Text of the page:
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#IWD2017

March 8, 2017

Societal norms, the world over, since the dawn of time, have placed more undisputed power at the hands of men (and boys) than have been placed with women (and girls).

The narrative of the day reflecting this factual reality changes from context to context. In the UK, for example, we are currently questioning when it is we are going to feel able not to celebrate today’s International Women’s Day (#IWD2017) – when will UK society accept we don’t need a national day to keep reminding everybody about gender equality?

In contrast, here in Vietnam, the entrenchment of gender norms runs deeper. Educated, decent, working husbands and fathers in Vietnam may ‘feel’ a connection to the relatively new concept that women are equal to men (across any indicator) however there is still too strong a cultural leaning away from equality, which has been silently and often subconsciously drummed into that husband/father, for him to really feel 100% behind gender equality.

Another generation and yet one more still, and the softening of these values will happen.

External factors will help with this – for one, the rising number of young Vietnamese citizens connected as they now are in their millions to social media, are exposed to more “news” and information than the ruling party could have ever imagined possible 20 years back. This will help. But the “interventions” of INGOs such as CARE, and others, is vital in keeping change at a decent pace and guiding and showing the way.

So, yes, the statistics with which we are all becoming familiar (those 8 richest men in the world owning half the world’s wealth, for example) are an important aspect to grounding us, and giving us a baseline. The stats around women doing “2/3’s of the world’s work but earning just 10% of the world’s income” probably needs to be double checked – however, if we take them on face value, and assume their inference is accurate enough (I am clearly not a trustworthy analyst in this field) then this is a good starting point…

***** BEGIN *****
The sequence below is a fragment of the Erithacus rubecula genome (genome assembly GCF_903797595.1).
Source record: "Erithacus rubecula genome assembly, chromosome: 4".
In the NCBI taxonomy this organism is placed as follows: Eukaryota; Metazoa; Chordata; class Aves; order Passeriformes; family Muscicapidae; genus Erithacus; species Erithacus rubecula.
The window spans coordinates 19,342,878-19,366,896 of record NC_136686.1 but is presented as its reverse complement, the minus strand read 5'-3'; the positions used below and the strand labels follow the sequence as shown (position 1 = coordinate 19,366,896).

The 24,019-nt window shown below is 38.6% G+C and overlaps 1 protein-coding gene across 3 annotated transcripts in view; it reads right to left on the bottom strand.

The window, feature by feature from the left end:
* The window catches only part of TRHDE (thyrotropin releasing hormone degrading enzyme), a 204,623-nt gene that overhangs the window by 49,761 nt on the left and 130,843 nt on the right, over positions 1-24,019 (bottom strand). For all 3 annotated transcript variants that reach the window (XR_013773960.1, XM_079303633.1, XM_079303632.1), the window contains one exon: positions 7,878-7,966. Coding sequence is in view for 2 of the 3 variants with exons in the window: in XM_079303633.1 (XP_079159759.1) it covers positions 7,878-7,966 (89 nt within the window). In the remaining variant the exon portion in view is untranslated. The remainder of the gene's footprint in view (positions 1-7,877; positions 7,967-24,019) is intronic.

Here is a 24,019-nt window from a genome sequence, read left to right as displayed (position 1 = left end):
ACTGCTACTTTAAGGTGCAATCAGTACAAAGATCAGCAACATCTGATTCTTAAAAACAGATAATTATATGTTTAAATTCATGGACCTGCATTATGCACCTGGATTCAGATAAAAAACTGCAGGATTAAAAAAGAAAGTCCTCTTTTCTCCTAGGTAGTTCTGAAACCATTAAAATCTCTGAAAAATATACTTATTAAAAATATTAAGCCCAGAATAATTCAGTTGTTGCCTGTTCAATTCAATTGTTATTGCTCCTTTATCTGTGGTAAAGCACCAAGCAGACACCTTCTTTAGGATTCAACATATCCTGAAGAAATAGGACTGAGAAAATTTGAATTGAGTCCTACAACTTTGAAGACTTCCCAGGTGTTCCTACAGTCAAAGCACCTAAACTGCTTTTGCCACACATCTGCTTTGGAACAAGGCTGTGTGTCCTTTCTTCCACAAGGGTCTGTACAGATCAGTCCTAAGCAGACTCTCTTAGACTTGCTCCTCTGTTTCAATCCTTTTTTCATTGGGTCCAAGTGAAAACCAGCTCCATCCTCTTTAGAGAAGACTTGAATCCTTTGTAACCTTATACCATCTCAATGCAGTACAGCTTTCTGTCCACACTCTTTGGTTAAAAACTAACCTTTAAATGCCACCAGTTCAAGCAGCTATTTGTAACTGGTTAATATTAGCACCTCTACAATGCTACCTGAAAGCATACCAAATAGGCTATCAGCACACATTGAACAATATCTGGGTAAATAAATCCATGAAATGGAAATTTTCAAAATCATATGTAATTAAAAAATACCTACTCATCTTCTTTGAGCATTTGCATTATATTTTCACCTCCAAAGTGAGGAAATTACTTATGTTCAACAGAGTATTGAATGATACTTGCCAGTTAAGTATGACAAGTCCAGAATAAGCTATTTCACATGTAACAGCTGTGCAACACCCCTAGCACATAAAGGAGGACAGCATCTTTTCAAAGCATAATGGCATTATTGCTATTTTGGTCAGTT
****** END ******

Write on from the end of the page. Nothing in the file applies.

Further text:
Women – according to these same facts (choose to believe them or not) – also own just 1% of the world’s land, and what is fact in many countries is that the issues related to ownership are a root cause for gender inequality and for driving up poverty for women. These are hard issues to understand and get under the skin of. We’d laugh in the UK if a woman had to have her husband’s signature on a form to enable her to open a bank account. In parts of South Asia, such practice is commonplace.

In summary, when addressing poverty and social injustice, the economic “cards” are all stacked against women having as many opportunities to earn money as men. They are stacked against them being the main decision makers in the household, and stacked against them making choices about finances. In the most extreme cases, in contexts where women aren’t allowed to leave their houses on their own (let alone drive a car, or attend a public meeting) what we are witnessing is a modern day form of slavery, hidden behind the veil of cultural norms, and generations of patriarchal dominance.